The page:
ACC is taking over responsibility for existing and future Mainzeal workplace injury claims, it announced today.
In the wake of the Mainzeal Property and Construction collapse, ACC terminated its accredited employer contract with the company.
As an accredited employer, Mainzeal was a self insurer, which meant it was responsible for providing support for workers injured on the job, including weekly compensation where required.
Meanwhile, Labour is putting pressure on the Prime Minister to explain why the Building and Construction Minister is allowed to stay on as a director of a company with direct links to Mainzeal.
The calls come after revelations that Maurice Williamson is a director of the air conditioning company Holyoake Industries.
The company's been involved in projects with Mainzeal Property and Construction.
Labour says Williamson needs to step aside from any decision-making role on the Government's response to the Mainzeal collapse, to avoid any perception of a conflict of interest.
"He's the director of a company with an intimate relationship with Mainzeal, he's a minister making decisions he needs to step aside," Labour deputy leader Grant Robertson said.
Williamson had disclosed his directorship to Parliament and had John Key's approval to be on Holyoake's board.
The receivers of Mainzeal won't rule out further job losses.
PriceWaterhouseCoopers receiver Colin McCloy told BusinessDesk that around 200 staff have been made redundant to stem operating cash flows as they move as quickly as possible to a rescue package for the firm, which is understood to have failed because its shareholder, Richard Yan of Richina Group, did not make a $1.8 million payment on an outstanding $20 million credit facility.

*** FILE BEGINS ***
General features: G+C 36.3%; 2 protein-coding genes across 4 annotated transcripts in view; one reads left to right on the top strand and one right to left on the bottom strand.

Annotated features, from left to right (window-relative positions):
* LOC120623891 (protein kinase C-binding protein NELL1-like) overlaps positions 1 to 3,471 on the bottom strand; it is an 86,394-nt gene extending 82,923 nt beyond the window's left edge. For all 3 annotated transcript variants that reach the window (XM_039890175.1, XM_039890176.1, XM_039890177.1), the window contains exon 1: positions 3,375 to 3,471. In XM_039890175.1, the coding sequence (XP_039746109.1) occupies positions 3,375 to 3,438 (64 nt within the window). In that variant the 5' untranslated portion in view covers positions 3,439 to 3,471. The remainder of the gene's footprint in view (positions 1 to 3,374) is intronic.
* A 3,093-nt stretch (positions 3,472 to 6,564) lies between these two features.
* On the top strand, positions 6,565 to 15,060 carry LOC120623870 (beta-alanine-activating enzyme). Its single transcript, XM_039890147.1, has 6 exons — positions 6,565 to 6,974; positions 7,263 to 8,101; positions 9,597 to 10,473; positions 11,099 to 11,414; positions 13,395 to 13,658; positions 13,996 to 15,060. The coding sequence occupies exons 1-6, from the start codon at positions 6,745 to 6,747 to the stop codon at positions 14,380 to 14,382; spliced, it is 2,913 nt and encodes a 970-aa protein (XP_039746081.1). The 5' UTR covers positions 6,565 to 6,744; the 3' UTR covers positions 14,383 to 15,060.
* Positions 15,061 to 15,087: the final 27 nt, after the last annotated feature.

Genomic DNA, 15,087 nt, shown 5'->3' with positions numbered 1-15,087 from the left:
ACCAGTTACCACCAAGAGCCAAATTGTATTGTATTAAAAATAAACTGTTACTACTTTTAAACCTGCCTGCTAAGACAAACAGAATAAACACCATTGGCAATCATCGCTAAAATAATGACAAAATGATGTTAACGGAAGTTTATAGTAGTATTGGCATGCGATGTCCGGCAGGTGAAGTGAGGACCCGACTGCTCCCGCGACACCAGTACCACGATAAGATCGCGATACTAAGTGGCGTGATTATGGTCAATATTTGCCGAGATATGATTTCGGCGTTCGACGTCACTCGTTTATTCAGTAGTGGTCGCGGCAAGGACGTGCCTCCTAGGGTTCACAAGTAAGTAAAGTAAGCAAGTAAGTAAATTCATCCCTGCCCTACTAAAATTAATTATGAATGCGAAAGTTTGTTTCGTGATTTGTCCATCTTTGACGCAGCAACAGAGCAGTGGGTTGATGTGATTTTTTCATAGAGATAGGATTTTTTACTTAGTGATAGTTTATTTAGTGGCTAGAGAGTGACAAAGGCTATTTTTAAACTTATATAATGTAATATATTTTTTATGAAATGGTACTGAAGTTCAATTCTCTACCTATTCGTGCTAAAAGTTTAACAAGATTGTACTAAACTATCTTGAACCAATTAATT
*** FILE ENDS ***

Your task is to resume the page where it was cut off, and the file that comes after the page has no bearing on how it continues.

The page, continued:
Bank of New Zealand withdrew credit facilities early last week, leading to the announcement of the receivership on February 6, and the resignation of three independent directors, former Prime Minister Jenny Shipley, former Brierley Investments chief executive Paul Collins, and a Tauranga businessman.
With some 440 staff in total, the receivers had kept on only those they believed could help with the receivership process, said McCloy.
Redundancies were across the board from head office to work sites.
PWC says while it has a handful of potential buyers it can't afford to pay staff during the receivership process.
It says it would be preferable to sell the businesses as one but is open to offers for individual parts of the company.
The Christchurch arm of an American firm, Ceres Environmental Services, showed its hand as a potential buyer late last week.
CeresNZ has been involved in demolition and site preparation in Christchurch, where Mainzeal was to have been a major player in post-earthquake reconstruction.
Other possible buyers include Fletcher Building and Downer EDI, although neither company has expressed a public view on the potential to pick up all or some of the Mainzeal portfolio.
"There's a handful looking at it as we speak," said McCloy.
Asked whether there was a prospect of a quick rescue, McCloy said: "That's why we are talking to a number of interested parties. We're doing all we can to move things as quickly as possible."